The longest muscle is the Sartorius, which begins at the outside of the hip, runs down the upper leg and terminates inside the knee. The name Sartorius means “tailor,” so-called because this muscle allows one to cross one’s legs, purportedly a common position assumed by working tailors. The Sartorius also assists in flexing the knees and hips.
The Gluteus maximus often is dubbed the strongest muscle because it works to keep the entire body upright, but there are many ways to measure strength:
The muscles of the uterus, for example, must be strong enough to push a baby through the birth canal.
The heart beats continuously for as long as you live – more than 3 billion times in a person’s life, pumping approximately 2,500 gallons of blood every day.
Similarly, the muscles of the eyes are constantly repositioning them. In an hour of reading, the external muscles of the eyes will make nearly 10,000 coordinated movements.
And let’s say something for the tongue, which is a bundle of tireless muscles. While eating, it moves around mixing food to aid digestion. It binds and contorts to make speech. Even when you’re asleep, it’s constantly pushing saliva down the throat.
But arguably the strongest muscle, at least based upon its weight, is the masseter or primary jaw muscle. When all of the muscles of the jaw are working together, humans can apply a bite force up to 55 pounds on the incisors and more than 200 pounds on the molars.
That’s nothing compared to the maximum chomping power of Tyrannosaurus rex (12,800 pounds), of course, but it still would hurt.

Padded muscle

Skeletal muscle attaches to joints and long bones and is under the control of the conscious brain. As you read this blog, occasionally typing on your keyboard, it’s skeletal muscle directing your fingers through their finely-tuned tap dance.

(FYI: Aside from skeletal, there are two other major muscle types in your body: smooth and cardiac. Smooth is involuntary and non-striated. Generally, it’s either fully contracted or fully relaxed. Your urinary bladder, lungs and the irises of your eyes are controlled by smooth muscle. Cardiac muscle is also involuntary – doing its job automatically – but striated, meaning parts of it are able to contract while other parts do not. Your heart is composed of cardiac muscle.)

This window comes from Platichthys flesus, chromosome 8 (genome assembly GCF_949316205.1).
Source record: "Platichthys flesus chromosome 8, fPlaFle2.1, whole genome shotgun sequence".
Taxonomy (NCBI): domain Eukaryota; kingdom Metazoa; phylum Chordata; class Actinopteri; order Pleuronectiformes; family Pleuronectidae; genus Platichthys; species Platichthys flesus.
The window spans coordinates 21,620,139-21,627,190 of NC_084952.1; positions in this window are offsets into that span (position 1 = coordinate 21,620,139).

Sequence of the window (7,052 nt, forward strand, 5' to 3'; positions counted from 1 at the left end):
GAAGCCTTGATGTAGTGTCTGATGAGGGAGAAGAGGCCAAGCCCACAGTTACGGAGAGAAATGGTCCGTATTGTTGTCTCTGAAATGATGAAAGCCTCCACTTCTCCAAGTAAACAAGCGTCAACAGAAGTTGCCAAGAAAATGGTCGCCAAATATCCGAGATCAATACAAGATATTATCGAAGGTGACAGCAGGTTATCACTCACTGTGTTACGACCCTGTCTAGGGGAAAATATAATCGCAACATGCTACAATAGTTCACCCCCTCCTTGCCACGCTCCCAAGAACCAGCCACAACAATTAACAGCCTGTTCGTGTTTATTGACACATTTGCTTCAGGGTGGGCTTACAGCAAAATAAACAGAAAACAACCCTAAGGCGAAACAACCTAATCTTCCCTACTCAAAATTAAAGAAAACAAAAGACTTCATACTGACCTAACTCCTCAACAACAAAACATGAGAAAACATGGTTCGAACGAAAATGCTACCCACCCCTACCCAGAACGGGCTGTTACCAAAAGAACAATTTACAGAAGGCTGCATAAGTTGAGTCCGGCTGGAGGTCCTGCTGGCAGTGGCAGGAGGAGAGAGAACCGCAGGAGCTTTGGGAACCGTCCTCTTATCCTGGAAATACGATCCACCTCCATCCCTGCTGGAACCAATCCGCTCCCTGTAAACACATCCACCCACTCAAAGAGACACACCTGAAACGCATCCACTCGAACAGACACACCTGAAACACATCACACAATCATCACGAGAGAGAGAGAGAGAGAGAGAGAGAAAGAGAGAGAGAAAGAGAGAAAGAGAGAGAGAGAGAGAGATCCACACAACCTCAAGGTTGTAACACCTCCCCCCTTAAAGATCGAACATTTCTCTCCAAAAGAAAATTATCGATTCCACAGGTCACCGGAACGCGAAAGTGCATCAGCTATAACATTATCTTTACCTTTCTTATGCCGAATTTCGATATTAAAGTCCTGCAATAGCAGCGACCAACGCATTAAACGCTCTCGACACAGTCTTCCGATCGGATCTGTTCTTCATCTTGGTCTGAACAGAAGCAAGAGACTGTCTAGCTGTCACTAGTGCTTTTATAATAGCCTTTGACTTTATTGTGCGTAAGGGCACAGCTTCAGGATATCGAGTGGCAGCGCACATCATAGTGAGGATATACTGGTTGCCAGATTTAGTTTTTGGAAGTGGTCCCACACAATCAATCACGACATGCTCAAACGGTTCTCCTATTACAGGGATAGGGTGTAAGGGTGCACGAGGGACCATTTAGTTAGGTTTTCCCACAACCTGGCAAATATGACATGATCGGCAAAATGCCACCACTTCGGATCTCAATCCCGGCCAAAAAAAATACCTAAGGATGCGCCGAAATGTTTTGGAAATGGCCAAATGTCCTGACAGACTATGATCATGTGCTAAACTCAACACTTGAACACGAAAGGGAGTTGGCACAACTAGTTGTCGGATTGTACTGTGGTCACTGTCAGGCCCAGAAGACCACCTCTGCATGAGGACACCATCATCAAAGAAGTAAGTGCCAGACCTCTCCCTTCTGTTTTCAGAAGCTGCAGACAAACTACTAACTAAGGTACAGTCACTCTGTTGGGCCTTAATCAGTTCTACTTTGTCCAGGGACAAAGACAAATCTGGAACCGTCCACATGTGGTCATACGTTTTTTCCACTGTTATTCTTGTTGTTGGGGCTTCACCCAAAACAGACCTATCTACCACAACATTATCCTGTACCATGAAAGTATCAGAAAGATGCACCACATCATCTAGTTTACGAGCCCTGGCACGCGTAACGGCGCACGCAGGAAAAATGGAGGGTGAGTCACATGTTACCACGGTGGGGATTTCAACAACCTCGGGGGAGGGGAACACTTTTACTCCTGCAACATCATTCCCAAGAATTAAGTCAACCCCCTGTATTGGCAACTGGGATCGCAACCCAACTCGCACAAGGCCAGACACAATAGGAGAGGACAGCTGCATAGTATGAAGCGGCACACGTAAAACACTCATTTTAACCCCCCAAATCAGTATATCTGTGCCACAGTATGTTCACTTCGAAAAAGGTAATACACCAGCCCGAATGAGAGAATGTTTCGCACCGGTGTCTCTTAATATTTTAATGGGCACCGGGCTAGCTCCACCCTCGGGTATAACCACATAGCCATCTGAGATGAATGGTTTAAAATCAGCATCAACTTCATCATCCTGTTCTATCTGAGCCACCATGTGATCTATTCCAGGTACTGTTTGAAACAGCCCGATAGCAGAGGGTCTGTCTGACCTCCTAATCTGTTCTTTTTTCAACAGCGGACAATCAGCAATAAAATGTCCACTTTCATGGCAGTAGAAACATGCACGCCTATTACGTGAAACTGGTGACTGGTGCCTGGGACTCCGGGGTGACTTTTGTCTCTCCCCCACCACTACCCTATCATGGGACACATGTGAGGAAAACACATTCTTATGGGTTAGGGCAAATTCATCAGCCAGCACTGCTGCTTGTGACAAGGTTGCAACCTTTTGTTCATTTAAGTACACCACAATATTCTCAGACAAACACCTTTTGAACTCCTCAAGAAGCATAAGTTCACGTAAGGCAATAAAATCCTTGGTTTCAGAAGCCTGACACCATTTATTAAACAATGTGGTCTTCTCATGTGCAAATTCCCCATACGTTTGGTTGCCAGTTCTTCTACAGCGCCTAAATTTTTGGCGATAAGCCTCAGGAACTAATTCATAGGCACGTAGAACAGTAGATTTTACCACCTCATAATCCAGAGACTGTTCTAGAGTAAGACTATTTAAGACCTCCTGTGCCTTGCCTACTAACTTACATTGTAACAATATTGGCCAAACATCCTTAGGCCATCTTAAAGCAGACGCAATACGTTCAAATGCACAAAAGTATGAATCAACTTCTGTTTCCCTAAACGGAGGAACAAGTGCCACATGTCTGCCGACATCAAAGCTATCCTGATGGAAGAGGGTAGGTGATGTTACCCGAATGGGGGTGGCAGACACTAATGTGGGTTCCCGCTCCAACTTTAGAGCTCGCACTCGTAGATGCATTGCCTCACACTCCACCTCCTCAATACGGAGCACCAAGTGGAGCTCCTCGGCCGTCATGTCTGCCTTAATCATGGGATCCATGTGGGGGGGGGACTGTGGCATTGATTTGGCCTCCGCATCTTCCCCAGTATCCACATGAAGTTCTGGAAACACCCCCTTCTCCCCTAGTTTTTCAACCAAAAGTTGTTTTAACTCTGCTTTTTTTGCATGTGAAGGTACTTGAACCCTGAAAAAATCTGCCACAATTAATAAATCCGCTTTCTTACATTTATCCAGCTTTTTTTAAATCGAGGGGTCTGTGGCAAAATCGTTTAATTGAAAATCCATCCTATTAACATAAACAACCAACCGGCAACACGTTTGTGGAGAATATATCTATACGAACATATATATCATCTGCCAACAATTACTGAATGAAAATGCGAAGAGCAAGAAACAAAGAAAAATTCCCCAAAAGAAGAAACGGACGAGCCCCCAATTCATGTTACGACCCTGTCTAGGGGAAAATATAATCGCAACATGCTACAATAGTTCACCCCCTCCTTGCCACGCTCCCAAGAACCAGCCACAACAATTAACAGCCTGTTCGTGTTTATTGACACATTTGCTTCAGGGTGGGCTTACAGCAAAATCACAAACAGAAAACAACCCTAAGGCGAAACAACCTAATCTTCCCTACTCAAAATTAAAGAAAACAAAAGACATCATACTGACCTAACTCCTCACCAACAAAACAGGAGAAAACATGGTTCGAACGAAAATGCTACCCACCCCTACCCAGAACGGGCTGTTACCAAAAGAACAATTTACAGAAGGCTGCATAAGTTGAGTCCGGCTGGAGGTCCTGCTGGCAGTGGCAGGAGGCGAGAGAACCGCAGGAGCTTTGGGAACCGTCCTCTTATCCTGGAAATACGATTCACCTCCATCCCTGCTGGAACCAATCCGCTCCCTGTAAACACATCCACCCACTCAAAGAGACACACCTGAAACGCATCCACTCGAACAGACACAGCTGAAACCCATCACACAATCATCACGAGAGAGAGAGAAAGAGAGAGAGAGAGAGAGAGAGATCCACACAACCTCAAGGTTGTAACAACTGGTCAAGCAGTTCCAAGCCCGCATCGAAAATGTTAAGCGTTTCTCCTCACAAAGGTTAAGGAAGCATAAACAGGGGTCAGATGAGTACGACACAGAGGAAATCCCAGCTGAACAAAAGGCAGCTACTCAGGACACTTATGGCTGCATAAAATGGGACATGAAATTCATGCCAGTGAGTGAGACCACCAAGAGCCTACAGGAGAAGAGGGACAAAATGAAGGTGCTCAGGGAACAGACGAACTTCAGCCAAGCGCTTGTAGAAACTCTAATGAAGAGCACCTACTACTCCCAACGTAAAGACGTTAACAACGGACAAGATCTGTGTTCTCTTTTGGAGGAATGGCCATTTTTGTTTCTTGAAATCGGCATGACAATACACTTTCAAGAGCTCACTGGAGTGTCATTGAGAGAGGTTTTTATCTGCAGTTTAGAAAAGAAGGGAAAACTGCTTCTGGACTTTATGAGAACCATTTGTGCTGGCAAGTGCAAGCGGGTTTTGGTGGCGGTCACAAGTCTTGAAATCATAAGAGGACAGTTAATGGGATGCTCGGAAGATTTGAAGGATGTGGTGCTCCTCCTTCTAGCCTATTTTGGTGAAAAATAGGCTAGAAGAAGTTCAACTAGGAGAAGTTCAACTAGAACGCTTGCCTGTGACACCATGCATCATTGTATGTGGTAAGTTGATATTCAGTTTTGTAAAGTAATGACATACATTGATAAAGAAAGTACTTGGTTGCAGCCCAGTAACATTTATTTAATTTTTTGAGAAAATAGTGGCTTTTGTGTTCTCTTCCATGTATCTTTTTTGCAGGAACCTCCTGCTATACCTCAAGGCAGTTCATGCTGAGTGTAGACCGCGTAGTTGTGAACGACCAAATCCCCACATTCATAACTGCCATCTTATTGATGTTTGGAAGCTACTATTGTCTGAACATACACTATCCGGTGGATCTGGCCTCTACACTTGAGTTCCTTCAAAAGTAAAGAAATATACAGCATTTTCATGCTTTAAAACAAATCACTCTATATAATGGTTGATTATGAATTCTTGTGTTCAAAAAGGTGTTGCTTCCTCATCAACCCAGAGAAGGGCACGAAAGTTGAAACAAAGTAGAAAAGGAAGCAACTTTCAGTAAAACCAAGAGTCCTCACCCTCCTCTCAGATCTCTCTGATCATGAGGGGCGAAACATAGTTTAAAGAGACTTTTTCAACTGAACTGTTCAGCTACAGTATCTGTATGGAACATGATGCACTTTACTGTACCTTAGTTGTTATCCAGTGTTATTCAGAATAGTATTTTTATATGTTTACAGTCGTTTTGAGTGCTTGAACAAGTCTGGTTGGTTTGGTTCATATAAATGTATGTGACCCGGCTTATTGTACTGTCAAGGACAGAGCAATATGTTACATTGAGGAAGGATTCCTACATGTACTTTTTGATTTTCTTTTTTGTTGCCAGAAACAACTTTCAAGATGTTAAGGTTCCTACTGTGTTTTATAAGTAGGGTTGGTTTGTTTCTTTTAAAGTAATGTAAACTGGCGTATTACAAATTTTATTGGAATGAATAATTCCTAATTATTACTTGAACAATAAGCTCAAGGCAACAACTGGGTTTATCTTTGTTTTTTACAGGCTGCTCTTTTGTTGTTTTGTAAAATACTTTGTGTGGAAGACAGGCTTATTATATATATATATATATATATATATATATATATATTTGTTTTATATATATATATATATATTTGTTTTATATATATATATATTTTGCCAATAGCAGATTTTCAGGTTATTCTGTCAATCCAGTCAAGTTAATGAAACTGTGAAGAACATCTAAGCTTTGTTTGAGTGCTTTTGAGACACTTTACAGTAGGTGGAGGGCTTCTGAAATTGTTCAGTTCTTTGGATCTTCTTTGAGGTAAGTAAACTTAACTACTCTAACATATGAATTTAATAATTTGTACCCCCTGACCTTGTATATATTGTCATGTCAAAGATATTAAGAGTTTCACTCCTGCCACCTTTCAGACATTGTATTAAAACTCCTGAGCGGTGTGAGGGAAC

In this confocal fluorescent light micrograph by Thomas Deerinck at the National Center for Microscopy and Imaging Research at UC San Diego, you’re looking at a cross-section of parallel skeletal muscle fibers (stained red due to the presence of the proteins actin and myosin) sheathed in a sugar-protein complex (green). Cell nuclei are stained blue.

There are roughly 700 muscles in the body, in all shapes and sizes. The biggest single muscle is the Gluteus maximus, one of three muscles that comprise each buttock. Our big butts help make it possible for us to stand, move upright and run. Indeed, a 2006 paper by Harvard and University of Utah researchers suggested giant glutes make humans the undisputed best long-distance runners in the history of life on Earth.

The widest skeletal muscle in the human body is the Lastissimus dorsi, which is Latin for “wide back.” It’s the muscle that begins at the spine, fans out and attaches at the other end to the upper arms.

The longest muscle is the Sartorius, which begins at the outside of the hip, runs down the upper leg and terminates inside the knee. The name Sartorius means “tailor,” so-called because this muscle allows one to cross one’s legs, purportedly a common position assumed by working tailors. The Sartorius also assists in flexing the knees and hips.

The Gluteus maximus often is dubbed the strongest muscle because it works to keep the entire body upright, but there are many ways to measure strength:

The muscles of the uterus, for example, must be strong enough to push a baby through the birth canal.